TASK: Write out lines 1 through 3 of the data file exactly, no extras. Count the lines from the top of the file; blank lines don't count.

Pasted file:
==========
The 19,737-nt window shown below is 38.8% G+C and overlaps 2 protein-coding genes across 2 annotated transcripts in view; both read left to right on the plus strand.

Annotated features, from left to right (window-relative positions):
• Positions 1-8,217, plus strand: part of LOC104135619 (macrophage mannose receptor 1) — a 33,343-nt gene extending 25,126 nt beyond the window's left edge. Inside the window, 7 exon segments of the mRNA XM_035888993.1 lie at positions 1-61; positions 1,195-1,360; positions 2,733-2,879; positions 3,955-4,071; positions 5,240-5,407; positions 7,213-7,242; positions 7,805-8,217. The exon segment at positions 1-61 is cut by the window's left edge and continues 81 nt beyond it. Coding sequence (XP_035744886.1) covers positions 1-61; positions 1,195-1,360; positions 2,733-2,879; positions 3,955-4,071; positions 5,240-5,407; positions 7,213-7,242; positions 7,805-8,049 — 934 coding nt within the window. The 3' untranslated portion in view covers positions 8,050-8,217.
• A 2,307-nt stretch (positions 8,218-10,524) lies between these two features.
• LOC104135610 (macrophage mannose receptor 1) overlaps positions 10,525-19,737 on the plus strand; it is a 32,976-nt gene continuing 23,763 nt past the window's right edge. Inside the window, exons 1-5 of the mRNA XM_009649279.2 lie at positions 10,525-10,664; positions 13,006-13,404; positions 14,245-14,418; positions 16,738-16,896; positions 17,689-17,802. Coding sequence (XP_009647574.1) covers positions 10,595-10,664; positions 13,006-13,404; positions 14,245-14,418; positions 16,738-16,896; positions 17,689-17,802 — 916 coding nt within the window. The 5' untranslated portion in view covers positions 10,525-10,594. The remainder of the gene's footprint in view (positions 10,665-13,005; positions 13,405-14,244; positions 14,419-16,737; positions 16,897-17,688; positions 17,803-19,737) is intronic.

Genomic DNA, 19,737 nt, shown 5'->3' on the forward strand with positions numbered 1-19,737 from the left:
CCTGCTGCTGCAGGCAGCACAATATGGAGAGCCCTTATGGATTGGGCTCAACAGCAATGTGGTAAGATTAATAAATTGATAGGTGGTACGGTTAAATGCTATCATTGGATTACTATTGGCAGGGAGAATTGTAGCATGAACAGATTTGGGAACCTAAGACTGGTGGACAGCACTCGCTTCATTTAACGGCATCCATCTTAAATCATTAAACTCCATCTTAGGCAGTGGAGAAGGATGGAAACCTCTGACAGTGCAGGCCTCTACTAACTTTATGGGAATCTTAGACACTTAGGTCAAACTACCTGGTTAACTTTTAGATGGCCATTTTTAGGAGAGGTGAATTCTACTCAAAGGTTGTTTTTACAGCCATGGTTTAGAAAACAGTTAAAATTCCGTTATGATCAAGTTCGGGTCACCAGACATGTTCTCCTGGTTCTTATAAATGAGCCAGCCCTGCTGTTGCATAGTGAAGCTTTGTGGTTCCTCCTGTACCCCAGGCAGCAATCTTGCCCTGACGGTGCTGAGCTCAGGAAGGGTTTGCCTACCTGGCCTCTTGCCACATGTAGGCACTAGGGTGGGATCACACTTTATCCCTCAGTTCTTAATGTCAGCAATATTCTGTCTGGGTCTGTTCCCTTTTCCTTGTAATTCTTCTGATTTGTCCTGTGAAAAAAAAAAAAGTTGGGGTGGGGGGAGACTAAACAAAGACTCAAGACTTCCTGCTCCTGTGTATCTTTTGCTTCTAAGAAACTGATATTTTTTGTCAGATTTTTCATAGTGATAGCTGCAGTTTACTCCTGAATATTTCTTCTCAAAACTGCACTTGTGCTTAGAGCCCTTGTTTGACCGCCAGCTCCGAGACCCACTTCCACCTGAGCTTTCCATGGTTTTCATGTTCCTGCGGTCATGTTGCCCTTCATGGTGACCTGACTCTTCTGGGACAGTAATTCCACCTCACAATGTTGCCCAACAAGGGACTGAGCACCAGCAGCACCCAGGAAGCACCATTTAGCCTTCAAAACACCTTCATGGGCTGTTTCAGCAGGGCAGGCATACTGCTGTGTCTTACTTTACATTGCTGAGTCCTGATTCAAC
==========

The 19,737-nt window shown below is 38.8% G+C and overlaps 2 protein-coding genes across 2 annotated transcripts in view; both read left to right on the plus strand.

Annotated features, from left to right (window-relative positions):
• Positions 1-8,217, plus strand: part of LOC104135619 (macrophage mannose receptor 1) — a 33,343-nt gene extending 25,126 nt beyond the window's left edge. Inside the window, 7 exon segments of the mRNA XM_035888993.1 lie at positions 1-61; positions 1,195-1,360; positions 2,733-2,879; positions 3,955-4,071; positions 5,240-5,407; positions 7,213-7,242; positions 7,805-8,217. The exon segment at positions 1-61 is cut by the window's left edge and continues 81 nt beyond it. Coding sequence (XP_035744886.1) covers positions 1-61; positions 1,195-1,360; positions 2,733-2,879; positions 3,955-4,071; positions 5,240-5,407; positions 7,213-7,242; positions 7,805-8,049 — 934 coding nt within the window. The 3' untranslated portion in view covers positions 8,050-8,217.